Ron Jeffries wrote:
> 
> On Mon, 14 Jan 2002 03:48:44 GMT, Albert Wagner <alwagner / tcac.net> wrote:
> 
> >2)  it is an attempt to reduce the visual complexity, so as to be able to
> >grasp quickly what is going on in a method; i.e. , condense a snippet that is
> >not duplicated anywhere else into a sort of language shorthand.  I call this
> >the "Watership Down" syndrome: one, two, three, many.  This is the most
> >common reason and the most unjustifiable from a programming standpoint.
> 
> I'd like to hear more about this last sentence ...

I was referring to those times when I take a snippet of code from
a long and complicated method, what Holden (#31123) calls
"helper" code, and create a new method.  This method is called
from only one place, so its methodizing can't be justified by the
"don't duplicate code" rule.  The only justification for its
methodizing is to reduce the physical size of its "owner" method,
rendering it more readable. Laurent touches on this (#31128) with
his "flattened" method.

If you were referring to the "Watership Down" remark:-), that is
a reference to a book I read in the '70s, I think, about a group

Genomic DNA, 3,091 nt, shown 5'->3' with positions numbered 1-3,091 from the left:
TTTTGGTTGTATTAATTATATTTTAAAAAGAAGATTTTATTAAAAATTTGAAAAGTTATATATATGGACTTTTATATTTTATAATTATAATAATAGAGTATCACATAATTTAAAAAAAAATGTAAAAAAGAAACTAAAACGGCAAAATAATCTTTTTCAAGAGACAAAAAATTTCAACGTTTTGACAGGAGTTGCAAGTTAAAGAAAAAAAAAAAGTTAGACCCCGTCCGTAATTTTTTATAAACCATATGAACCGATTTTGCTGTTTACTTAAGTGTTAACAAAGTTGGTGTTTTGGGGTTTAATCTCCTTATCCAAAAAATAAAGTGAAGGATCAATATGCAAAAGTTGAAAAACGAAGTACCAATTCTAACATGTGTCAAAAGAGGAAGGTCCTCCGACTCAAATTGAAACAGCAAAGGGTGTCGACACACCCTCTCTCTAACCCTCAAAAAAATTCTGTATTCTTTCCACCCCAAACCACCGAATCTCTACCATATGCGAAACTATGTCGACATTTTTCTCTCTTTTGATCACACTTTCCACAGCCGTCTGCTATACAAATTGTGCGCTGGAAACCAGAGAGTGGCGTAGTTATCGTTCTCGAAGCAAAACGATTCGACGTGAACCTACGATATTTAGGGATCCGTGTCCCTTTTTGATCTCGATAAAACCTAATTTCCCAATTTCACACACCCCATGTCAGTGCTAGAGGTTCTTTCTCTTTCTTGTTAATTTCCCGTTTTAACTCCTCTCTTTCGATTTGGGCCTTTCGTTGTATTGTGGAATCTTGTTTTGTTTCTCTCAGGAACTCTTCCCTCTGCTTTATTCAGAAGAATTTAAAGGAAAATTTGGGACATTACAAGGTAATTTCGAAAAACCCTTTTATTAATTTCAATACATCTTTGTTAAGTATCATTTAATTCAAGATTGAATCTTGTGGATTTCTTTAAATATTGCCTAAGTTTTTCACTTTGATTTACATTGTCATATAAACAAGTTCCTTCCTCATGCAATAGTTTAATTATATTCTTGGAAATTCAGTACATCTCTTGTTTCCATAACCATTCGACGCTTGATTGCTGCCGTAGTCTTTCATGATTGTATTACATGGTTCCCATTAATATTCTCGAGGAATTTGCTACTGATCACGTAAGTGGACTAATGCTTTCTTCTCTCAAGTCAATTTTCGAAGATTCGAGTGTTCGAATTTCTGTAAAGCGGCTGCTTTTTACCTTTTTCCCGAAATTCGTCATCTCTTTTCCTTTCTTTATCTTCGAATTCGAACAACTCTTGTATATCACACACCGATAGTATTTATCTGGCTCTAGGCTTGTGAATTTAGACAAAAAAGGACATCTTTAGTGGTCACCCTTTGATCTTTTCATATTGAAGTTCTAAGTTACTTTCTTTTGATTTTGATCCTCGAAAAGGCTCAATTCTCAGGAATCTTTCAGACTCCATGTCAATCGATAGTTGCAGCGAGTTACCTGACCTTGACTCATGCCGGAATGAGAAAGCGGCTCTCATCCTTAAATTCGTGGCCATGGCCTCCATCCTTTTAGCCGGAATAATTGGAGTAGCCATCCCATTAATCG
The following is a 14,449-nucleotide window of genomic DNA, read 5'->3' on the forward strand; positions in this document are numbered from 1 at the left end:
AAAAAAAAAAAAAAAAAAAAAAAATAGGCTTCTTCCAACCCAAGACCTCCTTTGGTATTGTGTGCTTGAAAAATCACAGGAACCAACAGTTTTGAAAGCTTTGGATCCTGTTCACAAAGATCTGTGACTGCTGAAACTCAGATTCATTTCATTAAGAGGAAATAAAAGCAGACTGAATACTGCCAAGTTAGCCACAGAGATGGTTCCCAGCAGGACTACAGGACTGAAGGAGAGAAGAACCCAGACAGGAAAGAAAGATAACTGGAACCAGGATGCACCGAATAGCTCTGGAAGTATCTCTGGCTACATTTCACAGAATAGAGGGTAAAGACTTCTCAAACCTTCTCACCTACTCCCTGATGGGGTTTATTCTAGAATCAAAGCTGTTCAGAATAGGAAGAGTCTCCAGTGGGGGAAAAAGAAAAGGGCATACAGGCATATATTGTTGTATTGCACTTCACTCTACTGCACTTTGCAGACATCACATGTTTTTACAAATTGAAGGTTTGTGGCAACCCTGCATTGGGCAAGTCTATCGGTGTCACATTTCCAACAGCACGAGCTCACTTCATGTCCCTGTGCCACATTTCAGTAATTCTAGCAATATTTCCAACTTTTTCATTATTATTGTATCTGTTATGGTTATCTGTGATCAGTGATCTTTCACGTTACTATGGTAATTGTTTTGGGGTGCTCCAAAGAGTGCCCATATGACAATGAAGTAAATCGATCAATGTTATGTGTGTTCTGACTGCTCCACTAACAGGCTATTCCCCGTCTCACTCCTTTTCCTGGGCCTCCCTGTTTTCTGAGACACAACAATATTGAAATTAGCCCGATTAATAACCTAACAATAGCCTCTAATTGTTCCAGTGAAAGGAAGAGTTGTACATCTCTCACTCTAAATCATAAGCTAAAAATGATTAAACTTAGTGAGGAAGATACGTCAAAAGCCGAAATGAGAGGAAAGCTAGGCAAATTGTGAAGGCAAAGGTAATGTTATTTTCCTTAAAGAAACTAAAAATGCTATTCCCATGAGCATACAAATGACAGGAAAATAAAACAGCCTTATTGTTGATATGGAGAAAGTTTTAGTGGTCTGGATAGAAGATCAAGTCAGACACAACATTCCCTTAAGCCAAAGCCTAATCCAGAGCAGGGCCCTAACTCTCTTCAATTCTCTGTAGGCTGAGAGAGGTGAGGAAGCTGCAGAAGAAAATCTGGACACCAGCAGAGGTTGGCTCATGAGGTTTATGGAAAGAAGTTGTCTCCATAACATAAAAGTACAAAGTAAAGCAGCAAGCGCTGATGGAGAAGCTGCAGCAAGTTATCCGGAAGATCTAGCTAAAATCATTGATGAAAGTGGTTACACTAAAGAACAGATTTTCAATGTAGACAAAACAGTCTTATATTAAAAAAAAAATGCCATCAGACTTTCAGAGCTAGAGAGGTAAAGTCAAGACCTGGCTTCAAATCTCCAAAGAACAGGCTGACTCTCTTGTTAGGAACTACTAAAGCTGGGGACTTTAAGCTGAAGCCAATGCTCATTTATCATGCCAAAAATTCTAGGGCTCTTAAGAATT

of rabbits on an adventure.  Rabbit's had trouble with numbers
and their counting consisted of one, two, three, many.  Humans
also have natural limits in the number of abstractions they can
hold in their head at a time.  The really good books on human
interface make frequent reference to such limits.  Mike hit the
nail on the head in #31116:  code is replaced with
self-documenting method names, until the method falls under the
"many" limit.

It is no accident that OOP is so closely associated with
hierarchies: OOP is an attempt to deal with complexity.  I think
that the subject you brought up is so closely related to OOP
hierarchies because it is the end result of another hierarchy
that we haven't yet named, but are all aware of at some level. 
Complicated objects are criss-crossed with such hierarchies.  OOP
is simply an attempt to formalize one of those.  If OOP (class
hierarchies) are perceived as vertical, then there are other
hierarchies that are horizontal. Aspects (AOP) are an attempt to
deal with one of these.

Now I am rambling.

> 
> Ronald E Jeffries
> http://www.XProgramming.com
> http://www.objectmentor.com
> I'm giving the best advice I have. You get to decide whether it's true for you.

-- 
"It requires wisdom to understand wisdom:
 the music is nothing if the audience is deaf."
 - Walter Lippman